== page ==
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10 May 2010 14:14
The Obama administration took defensive action on Wednesday over early assurances that a sunken BP rig was not leaking crude oil into the Gulf of Mexico, issuing a 6 000-word timeline of its actions to try to contain the disaster and dispatching a phalanx of administration officials to the region.
The move came on a day when BP registered its first success in plugging one of the leaks from a well that is spewing 23 000 litres a day into the gulf. This could help BP to staunch the flow of oil before it hits the shore, but the potential for political fallout continues to loom large.
“Gulf: learn from Alaska’s lesson w/foreign oil co’s: don’t naively trust—VERIFY [sic],” Sarah Palin wrote on her Twitter page yesterday.
BP and the US government are under fire for failing to take adequate measures to prevent the explosion that caused the leak, or for anticipating the ensuing environmental catastrophe.
The US coastguard had initially claimed there was no sign of leaking oil from the rig.
A day after the Deepwater Horizon went down, rear admiral Mary Landry said: “We have been able to determine that there is nothing emanating from the well-head.”
This week, however, a coastguard spokesperson said that Landry had been operating according to information supplied by BP, which had sent submersible robots down to the ocean floor.
The White House is acutely conscious of the potential political costs posed by the chaos. The Bush administration suffered a blow in the aftermath of Hurricane Katrina, when officials were seen to be lackadaisical in their response.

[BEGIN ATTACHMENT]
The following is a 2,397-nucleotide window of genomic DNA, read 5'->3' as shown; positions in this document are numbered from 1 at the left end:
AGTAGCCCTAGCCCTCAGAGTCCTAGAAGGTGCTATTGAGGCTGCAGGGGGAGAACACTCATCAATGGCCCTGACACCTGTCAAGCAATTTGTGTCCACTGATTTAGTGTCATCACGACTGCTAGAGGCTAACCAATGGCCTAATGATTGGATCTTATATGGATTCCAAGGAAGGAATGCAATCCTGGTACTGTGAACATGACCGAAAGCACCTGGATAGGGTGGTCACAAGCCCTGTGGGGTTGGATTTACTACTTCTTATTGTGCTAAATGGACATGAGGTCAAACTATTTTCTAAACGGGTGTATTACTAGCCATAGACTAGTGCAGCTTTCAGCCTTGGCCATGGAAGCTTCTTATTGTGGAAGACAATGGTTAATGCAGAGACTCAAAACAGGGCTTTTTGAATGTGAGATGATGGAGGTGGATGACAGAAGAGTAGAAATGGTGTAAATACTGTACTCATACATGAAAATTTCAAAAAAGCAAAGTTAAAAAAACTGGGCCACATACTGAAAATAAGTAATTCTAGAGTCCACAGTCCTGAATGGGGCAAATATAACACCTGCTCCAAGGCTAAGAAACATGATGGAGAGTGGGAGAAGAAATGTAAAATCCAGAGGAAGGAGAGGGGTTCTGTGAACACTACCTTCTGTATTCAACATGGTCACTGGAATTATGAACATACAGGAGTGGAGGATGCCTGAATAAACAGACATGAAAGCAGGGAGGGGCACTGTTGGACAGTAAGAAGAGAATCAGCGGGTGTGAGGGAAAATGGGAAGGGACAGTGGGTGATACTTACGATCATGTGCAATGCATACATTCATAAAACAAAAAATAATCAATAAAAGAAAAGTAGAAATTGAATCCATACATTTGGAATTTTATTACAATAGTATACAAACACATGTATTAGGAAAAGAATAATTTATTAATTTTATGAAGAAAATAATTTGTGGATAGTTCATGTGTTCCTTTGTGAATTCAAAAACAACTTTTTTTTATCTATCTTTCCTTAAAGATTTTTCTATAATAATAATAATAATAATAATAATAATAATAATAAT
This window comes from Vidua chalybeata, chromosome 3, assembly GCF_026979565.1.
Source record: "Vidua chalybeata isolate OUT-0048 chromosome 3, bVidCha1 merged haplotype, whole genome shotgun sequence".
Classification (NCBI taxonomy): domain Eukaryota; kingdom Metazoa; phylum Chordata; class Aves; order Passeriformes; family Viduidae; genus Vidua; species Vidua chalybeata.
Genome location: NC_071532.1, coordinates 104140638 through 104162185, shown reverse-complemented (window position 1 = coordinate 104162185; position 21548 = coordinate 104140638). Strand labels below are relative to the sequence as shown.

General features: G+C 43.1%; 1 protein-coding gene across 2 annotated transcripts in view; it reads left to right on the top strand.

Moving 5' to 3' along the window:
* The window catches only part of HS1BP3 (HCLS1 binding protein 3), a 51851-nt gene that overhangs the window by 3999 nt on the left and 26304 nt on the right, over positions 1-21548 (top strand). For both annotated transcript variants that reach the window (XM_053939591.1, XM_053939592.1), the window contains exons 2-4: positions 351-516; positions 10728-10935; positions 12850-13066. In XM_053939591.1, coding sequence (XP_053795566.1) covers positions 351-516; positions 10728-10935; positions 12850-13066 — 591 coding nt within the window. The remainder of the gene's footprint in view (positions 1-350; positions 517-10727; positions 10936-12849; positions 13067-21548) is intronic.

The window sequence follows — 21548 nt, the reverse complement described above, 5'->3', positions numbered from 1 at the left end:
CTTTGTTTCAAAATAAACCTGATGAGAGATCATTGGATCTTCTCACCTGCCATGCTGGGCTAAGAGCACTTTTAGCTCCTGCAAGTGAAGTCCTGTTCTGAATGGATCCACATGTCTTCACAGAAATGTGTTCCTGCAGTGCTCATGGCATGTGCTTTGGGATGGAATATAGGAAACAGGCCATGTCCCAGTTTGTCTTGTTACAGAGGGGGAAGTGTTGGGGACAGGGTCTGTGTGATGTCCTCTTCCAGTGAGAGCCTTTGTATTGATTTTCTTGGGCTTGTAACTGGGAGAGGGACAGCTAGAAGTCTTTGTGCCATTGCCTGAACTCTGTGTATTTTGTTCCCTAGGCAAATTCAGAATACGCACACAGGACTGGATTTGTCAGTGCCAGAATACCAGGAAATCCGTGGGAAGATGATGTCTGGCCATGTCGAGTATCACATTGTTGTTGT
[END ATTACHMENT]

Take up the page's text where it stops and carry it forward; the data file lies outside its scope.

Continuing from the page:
The timeline since the rig went down is the focus of investigations by Congress committees, as well as the federal government.
“BP has been in control of all of this information and ultimately, when the investigation is complete, we will have to ask what did BP know and when did they know it,” Ed Markey, who heads the house committee on global warming and climate change, told MSNBC.
Since the spill environmental organisations have accused BP of repeated violations of safety and environmental regulations.
The Washington Post reported that the interior department did not carry out the routine environmental review on BP’s Deepwater Horizon operation after receiving assurances from the company that there was little risk of a cataclysmic spill.
“We have found in many, many instances over the years that the spiller initially says there is no spill or only a small spill,” said Richard Chandler, a scientific adviser to Defenders of Wildlife. “I have never seen a spill where estimates were not consistently revised upwards.”
BP said that robot submarines had blocked one of the leaks. The leak—the smallest of at least three in some 1 500m of crumpled pipe lying on the ocean floor—was sealed with a valve on Tuesday.
Officials say success could make it easier to manoeuvre equipment aimed at encasing the oil and channelling it to a tanker.
“It doesn’t change the amount that is leaking, but it allows BP to focus on two leaks instead of three,” Moseley said.
The device, a 100-ton concrete-and-steel box contraption, can apparently collect up to 85% of the oil spewing from the ocean floor. It is due to be deployed on the seabed and hooked up to a drill ship at the weekend.
BP is also racing against time and the weather, with some forecasts suggesting oil could begin lapping the shoreline soon.—
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